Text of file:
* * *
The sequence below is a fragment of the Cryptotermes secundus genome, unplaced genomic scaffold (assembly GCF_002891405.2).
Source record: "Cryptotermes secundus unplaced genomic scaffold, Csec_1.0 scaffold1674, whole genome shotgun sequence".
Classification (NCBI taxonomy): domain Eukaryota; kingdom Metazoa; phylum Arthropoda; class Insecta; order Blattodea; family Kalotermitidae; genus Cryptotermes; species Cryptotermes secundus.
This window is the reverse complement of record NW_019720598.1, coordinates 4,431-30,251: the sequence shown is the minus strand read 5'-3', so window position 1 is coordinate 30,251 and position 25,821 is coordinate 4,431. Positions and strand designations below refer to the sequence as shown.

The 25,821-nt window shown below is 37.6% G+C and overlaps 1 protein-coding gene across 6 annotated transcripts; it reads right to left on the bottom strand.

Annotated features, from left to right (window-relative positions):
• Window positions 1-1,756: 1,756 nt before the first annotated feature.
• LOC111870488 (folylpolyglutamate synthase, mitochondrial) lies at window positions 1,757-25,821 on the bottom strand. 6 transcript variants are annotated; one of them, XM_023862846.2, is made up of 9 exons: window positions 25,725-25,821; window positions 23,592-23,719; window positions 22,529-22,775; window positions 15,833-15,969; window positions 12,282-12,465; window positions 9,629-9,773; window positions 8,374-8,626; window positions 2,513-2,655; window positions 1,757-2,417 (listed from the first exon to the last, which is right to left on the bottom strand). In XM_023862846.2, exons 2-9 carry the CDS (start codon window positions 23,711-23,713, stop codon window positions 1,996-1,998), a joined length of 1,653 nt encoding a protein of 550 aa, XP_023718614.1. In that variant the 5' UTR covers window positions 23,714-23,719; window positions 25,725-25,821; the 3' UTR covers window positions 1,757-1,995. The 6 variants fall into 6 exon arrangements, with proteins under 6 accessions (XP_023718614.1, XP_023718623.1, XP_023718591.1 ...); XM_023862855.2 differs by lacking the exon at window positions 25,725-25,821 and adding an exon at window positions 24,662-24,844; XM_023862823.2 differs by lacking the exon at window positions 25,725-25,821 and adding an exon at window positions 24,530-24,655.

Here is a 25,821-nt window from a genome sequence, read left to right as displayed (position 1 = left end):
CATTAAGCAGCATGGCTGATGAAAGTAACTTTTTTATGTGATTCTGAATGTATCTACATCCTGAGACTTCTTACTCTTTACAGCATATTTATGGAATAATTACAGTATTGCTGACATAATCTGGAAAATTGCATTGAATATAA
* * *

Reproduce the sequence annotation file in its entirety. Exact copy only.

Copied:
The sequence below is a fragment of the Cryptotermes secundus genome, unplaced genomic scaffold (assembly GCF_002891405.2).
Source record: "Cryptotermes secundus unplaced genomic scaffold, Csec_1.0 scaffold1674, whole genome shotgun sequence".
Classification (NCBI taxonomy): domain Eukaryota; kingdom Metazoa; phylum Arthropoda; class Insecta; order Blattodea; family Kalotermitidae; genus Cryptotermes; species Cryptotermes secundus.
This window is the reverse complement of record NW_019720598.1, coordinates 4,431-30,251: the sequence shown is the minus strand read 5'-3', so window position 1 is coordinate 30,251 and position 25,821 is coordinate 4,431. Positions and strand designations below refer to the sequence as shown.

The 25,821-nt window shown below is 37.6% G+C and overlaps 1 protein-coding gene across 6 annotated transcripts; it reads right to left on the bottom strand.

Annotated features, from left to right (window-relative positions):
• Window positions 1-1,756: 1,756 nt before the first annotated feature.
• LOC111870488 (folylpolyglutamate synthase, mitochondrial) lies at window positions 1,757-25,821 on the bottom strand. 6 transcript variants are annotated; one of them, XM_023862846.2, is made up of 9 exons: window positions 25,725-25,821; window positions 23,592-23,719; window positions 22,529-22,775; window positions 15,833-15,969; window positions 12,282-12,465; window positions 9,629-9,773; window positions 8,374-8,626; window positions 2,513-2,655; window positions 1,757-2,417 (listed from the first exon to the last, which is right to left on the bottom strand). In XM_023862846.2, exons 2-9 carry the CDS (start codon window positions 23,711-23,713, stop codon window positions 1,996-1,998), a joined length of 1,653 nt encoding a protein of 550 aa, XP_023718614.1. In that variant the 5' UTR covers window positions 23,714-23,719; window positions 25,725-25,821; the 3' UTR covers window positions 1,757-1,995. The 6 variants fall into 6 exon arrangements, with proteins under 6 accessions (XP_023718614.1, XP_023718623.1, XP_023718591.1 ...); XM_023862855.2 differs by lacking the exon at window positions 25,725-25,821 and adding an exon at window positions 24,662-24,844; XM_023862823.2 differs by lacking the exon at window positions 25,725-25,821 and adding an exon at window positions 24,530-24,655.

Here is a 25,821-nt window from a genome sequence, read left to right as displayed (position 1 = left end):
CATTAAGCAGCATGGCTGATGAAAGTAACTTTTTTATGTGATTCTGAATGTATCTACATCCTGAGACTTCTTACTCTTTACAGCATATTTATGGAATAATTACAGTATTGCTGACATAATCTGGAAAATTGCATTGAATATAA